THE POETRY OF EXPERIMENTAL DESIGN
Text: Martha Miklin
Photos: Philipp Forstner
Experimental, conceptual, contextual. That’s how Katharina Mischer and Thomas Traxler describe what they are doing in their studio in Vienna’s 15th district. Under the name mischer’traxler the two designers create objects, furniture, installations, processes, always combining craftsmanship with new technology. Many of their works revolve around one subject: nature.
Ephemerā is the title of their latest project. The kinetic installation, commissioned by a champagne brand, consists of a large table with floral elements in light-coloured spring steel sticking out. When someone approaches the table, the leaves and insects retreat, just as if they go into hiding. When taking a few steps back, they re-emerge. There are also two mirrors playing the same game: They only show floral elements if viewers keep their distance, their respect.
“When you are in the forest and happen to see a deer, you intuitively pause because you know exactly: If I come any closer it will disappear,” says Thomas Traxler. He and Katharina Mischer started their design studio mischer’traxler in 2009. Ephemerā captures this moment of fleetingness, the melancholy that always comes with the passing of a beautiful moment. The installation also addresses the relationship between human life and nature, a topic they often deal with in their works. “We are fascinated by nature as a perfect system where everything happens for a reason.”
When Ephemerā was set up for Design Miami “we had security people and painters coming by, and everyone, not only people with an affinity for art, immediately had an emotional connection to it. That was one of the most beautiful moments for us. We realised that everyone can relate to this work.” It took a whole year and the support of carpenters, a water jet cutter, a laser cutter, a computer programmer, a burnishing company, a hauler and several small traders to realise the installation.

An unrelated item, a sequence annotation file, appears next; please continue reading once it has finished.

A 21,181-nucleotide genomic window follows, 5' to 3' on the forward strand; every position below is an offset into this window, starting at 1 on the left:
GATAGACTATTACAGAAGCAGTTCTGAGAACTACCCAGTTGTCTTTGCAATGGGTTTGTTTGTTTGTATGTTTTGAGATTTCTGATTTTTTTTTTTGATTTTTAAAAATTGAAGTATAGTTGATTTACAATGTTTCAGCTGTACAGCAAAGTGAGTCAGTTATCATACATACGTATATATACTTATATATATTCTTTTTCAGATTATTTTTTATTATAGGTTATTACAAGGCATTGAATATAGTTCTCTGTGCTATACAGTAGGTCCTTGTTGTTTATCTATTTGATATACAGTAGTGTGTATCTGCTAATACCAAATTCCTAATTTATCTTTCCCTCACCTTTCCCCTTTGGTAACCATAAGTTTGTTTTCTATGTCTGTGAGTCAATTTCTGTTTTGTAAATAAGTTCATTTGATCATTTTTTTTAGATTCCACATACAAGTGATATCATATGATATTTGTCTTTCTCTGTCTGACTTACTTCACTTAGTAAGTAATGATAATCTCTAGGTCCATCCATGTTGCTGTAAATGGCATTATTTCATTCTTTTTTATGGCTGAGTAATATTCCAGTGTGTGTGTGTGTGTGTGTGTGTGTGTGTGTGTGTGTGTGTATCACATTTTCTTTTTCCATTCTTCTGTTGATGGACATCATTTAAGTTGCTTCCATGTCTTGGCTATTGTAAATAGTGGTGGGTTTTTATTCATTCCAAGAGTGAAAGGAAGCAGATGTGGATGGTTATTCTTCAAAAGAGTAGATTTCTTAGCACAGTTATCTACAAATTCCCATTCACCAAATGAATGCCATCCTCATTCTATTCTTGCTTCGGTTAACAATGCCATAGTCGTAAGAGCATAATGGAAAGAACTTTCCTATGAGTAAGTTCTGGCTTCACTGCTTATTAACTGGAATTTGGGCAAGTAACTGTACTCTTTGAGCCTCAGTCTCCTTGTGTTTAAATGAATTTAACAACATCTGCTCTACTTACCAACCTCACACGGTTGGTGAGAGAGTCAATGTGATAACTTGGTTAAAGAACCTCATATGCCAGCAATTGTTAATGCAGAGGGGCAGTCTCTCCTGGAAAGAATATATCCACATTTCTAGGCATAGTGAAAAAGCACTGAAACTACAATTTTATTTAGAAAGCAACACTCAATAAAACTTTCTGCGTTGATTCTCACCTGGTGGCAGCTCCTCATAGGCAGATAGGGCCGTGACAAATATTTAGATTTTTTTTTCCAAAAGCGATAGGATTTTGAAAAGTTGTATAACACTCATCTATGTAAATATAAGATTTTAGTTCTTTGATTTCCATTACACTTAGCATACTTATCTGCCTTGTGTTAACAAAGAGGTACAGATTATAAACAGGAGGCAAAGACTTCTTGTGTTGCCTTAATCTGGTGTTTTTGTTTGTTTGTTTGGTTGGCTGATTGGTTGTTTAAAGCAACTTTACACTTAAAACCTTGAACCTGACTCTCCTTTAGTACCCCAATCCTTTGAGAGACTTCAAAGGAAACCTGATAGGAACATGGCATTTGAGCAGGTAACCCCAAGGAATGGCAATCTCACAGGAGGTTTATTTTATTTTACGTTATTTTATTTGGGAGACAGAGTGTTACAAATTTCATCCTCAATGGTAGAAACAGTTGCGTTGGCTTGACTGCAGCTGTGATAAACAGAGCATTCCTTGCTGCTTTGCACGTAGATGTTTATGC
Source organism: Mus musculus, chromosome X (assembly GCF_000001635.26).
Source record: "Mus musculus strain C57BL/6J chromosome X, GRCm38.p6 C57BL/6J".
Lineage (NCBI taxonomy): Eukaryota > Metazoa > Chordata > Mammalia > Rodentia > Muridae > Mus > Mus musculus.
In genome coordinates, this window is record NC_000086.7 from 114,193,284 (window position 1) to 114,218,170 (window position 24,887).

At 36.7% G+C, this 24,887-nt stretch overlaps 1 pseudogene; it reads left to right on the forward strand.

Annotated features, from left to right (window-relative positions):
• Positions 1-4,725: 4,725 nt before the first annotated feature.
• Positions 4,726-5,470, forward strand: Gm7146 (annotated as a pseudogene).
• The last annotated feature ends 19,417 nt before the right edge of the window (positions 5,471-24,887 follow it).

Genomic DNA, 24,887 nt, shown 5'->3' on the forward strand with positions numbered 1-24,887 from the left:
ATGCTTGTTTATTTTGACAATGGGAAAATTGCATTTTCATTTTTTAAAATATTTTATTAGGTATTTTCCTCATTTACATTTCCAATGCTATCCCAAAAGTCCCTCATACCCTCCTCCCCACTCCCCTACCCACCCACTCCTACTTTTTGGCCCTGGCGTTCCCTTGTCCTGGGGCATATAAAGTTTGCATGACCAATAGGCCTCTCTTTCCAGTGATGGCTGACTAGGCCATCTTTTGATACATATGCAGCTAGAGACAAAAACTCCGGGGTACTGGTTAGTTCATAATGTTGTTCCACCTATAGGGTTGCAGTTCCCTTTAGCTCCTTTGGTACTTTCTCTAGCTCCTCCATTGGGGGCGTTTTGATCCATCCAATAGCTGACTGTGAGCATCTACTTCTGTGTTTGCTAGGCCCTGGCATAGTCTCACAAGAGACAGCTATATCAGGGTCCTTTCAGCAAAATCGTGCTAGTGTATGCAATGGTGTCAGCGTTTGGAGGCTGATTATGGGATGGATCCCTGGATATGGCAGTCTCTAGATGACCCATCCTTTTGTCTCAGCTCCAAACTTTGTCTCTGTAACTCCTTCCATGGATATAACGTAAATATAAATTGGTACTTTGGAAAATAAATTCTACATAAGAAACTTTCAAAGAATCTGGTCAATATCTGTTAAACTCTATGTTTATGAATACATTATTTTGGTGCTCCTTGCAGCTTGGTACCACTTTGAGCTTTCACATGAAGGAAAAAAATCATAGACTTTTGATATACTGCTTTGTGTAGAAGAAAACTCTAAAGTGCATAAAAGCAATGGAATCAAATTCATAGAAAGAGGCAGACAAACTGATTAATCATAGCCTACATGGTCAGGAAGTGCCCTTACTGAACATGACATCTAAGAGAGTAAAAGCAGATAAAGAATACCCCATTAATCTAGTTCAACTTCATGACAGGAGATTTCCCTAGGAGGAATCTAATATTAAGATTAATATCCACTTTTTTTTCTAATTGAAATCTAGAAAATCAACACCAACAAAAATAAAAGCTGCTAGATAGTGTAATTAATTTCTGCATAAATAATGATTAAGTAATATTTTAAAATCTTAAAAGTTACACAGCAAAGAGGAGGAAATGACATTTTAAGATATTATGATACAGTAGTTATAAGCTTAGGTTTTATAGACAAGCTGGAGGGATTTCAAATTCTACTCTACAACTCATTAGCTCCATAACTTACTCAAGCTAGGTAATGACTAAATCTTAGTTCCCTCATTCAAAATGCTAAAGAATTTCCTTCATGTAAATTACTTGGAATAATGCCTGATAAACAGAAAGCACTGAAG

There is a swing in their studio in Sechshauserstraße, not far from one of the city’s main stations Westbahnhof. But today there’s no swinging, they say, because the risk of knocking over the container with dark blue acid on the shelf on the wall is just too big. At first it looks like an aquarium, but then you realise that it is something different: It’s an immersion bath for galvanising and only to be touched with the yellow plastic gloves hanging beneath it.
Experimenting is a common method at mischer’traxler, who always think contextual and conceptual. They also source and produce locally, sometimes “even within a 5km radius. You can’t complain about companies relocating or shutting down but not find ways to cooperate with them yourself. We depend on craftsmen, we need their knowledge and if we don’t make use of it it will disappear,” says Thomas.
Katharina and Thomas like Vienna, appreciate the city’s many small shops, companies and factories. Yes, the design scene is rather small, compared to England or Holland where they also studied, but, as Katharina puts it, “there is this innovative, optimistic atmosphere in Vienna. Everything is just about to form and it’s much more exciting to be part of this process than having to integrate into rigid existing structures.”
Of course the two also think of sustainability in their work, but never as an end in itself. Although everybody is talking about sustainability today, it is a concept that’s hard to grasp, says Thomas, “This total sustainability is just something you can never achieve, it’s utopic. There are so many aspects to sustainability, socially, with materials and so on.” And Katharina adds, “There really are only very few projects that can be considered almost sustainable.”